Author Topic: bfguilford does Fazzari  (Read 6587 times)

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Offline bfguilford

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Re: bfguilford does Fazzari
« Reply #40 on: May 07, 2013, 09:56:24 AM »
Thanks, Norma and Bert. I was a little surprised that the white whole wheat didn't give it a little more flavor. I may try something else in the future... just don't know what yet (Type 85? Kamut? Spelt? Add a little ground flax?). Norma... I think I'm catching whatever you've got  :-D.

Barry
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Online norma427

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Re: bfguilford does Fazzari
« Reply #41 on: May 07, 2013, 09:27:59 PM »
I may try something else in the future... just don't know what yet (Type 85? Kamut? Spelt? Add a little ground flax?). Norma... I think I'm catching whatever you've got  :-D.

Barry

Barry,

I had to chuckle when you said you might be catching whatever I have.  I sure hope your experiments take you somewhere you want to go. ;D  I think I have tried whole wheat at least one time.

Norma
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Offline bfguilford

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Re: bfguilford does Fazzari
« Reply #42 on: May 19, 2013, 08:48:21 PM »
Decreased the white whole wheat flour in this dough to 15 %, upped the hydration by 1% and changed the workflow a bit.

Flour (15% KA Organic White Whole Wheat; 42.5% each of Central Milling Organic High Mountain High Protein and KABF Organic Bread Flour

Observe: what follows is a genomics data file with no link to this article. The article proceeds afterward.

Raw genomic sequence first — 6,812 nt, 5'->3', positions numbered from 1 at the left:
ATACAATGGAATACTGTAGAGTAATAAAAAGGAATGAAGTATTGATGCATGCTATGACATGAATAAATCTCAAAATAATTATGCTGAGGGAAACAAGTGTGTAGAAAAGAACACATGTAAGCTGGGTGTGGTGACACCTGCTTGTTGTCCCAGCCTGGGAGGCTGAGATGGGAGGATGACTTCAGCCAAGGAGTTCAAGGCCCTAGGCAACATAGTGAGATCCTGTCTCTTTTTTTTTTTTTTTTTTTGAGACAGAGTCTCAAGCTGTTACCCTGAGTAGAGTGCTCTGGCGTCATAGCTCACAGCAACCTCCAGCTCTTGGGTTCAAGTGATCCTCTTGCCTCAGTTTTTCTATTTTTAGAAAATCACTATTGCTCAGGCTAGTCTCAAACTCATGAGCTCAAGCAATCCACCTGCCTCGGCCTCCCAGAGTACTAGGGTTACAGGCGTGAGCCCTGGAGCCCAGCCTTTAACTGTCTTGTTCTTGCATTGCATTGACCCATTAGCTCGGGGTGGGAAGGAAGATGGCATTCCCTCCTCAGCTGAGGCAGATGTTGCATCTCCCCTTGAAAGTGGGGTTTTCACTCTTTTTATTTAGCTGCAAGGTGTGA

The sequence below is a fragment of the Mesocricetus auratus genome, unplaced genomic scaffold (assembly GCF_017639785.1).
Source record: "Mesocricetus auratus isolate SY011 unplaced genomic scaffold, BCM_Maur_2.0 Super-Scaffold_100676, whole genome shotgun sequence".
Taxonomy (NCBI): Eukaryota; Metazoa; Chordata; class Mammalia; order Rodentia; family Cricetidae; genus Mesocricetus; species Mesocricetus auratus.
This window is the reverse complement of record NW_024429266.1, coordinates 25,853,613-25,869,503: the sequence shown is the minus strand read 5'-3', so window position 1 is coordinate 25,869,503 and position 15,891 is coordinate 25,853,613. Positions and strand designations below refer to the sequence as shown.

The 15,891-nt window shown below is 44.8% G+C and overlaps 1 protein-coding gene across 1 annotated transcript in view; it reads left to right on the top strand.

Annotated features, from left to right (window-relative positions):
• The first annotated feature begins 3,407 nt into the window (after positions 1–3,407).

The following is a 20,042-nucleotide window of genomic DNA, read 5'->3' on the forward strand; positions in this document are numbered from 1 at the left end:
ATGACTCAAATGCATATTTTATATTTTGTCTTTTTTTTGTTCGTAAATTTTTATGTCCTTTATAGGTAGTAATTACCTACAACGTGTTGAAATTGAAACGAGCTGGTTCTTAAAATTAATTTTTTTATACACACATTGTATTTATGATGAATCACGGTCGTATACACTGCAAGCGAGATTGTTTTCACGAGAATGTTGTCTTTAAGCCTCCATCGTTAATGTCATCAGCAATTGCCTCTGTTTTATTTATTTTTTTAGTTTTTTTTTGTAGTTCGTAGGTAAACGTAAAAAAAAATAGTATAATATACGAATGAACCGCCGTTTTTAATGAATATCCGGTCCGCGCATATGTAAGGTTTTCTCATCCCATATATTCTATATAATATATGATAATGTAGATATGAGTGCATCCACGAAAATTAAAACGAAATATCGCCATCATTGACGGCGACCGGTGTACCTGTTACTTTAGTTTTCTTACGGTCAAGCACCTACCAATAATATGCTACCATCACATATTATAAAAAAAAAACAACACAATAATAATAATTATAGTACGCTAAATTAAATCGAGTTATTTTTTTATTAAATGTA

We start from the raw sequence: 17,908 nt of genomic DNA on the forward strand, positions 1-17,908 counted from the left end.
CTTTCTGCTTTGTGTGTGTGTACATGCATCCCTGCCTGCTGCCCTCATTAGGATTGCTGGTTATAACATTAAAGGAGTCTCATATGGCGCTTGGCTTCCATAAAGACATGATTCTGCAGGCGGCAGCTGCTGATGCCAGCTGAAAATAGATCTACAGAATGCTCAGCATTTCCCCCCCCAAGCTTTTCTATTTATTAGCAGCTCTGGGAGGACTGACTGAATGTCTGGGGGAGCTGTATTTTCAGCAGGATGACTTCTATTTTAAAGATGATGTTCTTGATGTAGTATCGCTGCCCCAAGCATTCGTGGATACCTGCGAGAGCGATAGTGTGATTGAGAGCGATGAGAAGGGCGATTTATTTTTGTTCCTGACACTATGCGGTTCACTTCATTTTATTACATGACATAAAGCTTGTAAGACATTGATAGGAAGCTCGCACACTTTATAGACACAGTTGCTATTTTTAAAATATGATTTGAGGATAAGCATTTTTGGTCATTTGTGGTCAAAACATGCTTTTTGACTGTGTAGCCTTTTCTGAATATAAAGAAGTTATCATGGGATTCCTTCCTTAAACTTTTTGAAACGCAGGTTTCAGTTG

Water: 64%
IDY: 0.5%
Salt: 2%
EVOO: 2%
Honey: 2%

I used all the white whole wheat flour in the poolish and left it at 65 degree (slightly cooler) room temperature for 16 hours:
100 g KA White Whole Wheat
60 g Hi Mountain/High Protein
60 g KABF

Bulk fermented in the fridge for 70 hours, then balled and returned to fridge for 6 hours, followed by 3 hours at room temperature (65 degrees... so much for springtime in CT).

First one was sliced tomato, part-skim cubed mozzarella and part-skim Trader Joe's havarti cheese (first time using havarti, due to two unopened packages of part-skim mozz showing mold, despite the fact that they had 10 and 14 weeks left on their best before dates... get thee back to the store from whence you came, knaves!). Half had Trader Joe's pesto as a base; half was just minced garlic and dried basil. No photos. 12-rear-old critic preferred no pesto (and he LOVES pesto on his pasta); wife and I preferred with pesto.

Second pie was a white broccoli, with same cheese combo, minced garlic and dried basil (c'mon 12-year-old critic... time to branch out a bit, kiddo). Sprayed both liberally with EVOO after putting on the cheese.